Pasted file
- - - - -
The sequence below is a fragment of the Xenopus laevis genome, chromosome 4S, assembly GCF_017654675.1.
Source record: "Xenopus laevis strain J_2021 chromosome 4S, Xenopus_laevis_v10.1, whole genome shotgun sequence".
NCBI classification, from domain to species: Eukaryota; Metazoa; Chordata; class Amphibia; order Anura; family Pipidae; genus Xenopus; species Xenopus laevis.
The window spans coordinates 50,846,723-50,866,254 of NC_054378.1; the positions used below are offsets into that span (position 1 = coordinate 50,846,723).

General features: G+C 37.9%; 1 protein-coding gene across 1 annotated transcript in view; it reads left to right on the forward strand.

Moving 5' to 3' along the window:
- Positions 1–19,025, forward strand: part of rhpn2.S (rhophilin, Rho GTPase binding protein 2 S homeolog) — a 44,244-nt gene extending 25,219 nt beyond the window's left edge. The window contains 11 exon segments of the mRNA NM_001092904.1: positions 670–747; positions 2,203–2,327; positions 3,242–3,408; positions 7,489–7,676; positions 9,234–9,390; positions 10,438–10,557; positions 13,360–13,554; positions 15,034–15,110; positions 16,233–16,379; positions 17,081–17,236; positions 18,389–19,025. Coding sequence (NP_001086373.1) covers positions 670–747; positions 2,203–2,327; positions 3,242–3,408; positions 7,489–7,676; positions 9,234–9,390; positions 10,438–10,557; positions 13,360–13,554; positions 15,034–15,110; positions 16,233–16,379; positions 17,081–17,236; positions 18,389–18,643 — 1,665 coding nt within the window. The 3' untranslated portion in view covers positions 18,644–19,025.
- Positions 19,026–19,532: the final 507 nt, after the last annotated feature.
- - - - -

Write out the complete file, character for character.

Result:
The sequence below is a fragment of the Xenopus laevis genome, chromosome 4S, assembly GCF_017654675.1.
Source record: "Xenopus laevis strain J_2021 chromosome 4S, Xenopus_laevis_v10.1, whole genome shotgun sequence".
NCBI classification, from domain to species: Eukaryota; Metazoa; Chordata; class Amphibia; order Anura; family Pipidae; genus Xenopus; species Xenopus laevis.
The window spans coordinates 50,846,723-50,866,254 of NC_054378.1; the positions used below are offsets into that span (position 1 = coordinate 50,846,723).

General features: G+C 37.9%; 1 protein-coding gene across 1 annotated transcript in view; it reads left to right on the forward strand.

Moving 5' to 3' along the window:
- Positions 1–19,025, forward strand: part of rhpn2.S (rhophilin, Rho GTPase binding protein 2 S homeolog) — a 44,244-nt gene extending 25,219 nt beyond the window's left edge. The window contains 11 exon segments of the mRNA NM_001092904.1: positions 670–747; positions 2,203–2,327; positions 3,242–3,408; positions 7,489–7,676; positions 9,234–9,390; positions 10,438–10,557; positions 13,360–13,554; positions 15,034–15,110; positions 16,233–16,379; positions 17,081–17,236; positions 18,389–19,025. Coding sequence (NP_001086373.1) covers positions 670–747; positions 2,203–2,327; positions 3,242–3,408; positions 7,489–7,676; positions 9,234–9,390; positions 10,438–10,557; positions 13,360–13,554; positions 15,034–15,110; positions 16,233–16,379; positions 17,081–17,236; positions 18,389–18,643 — 1,665 coding nt within the window. The 3' untranslated portion in view covers positions 18,644–19,025.
- Positions 19,026–19,532: the final 507 nt, after the last annotated feature.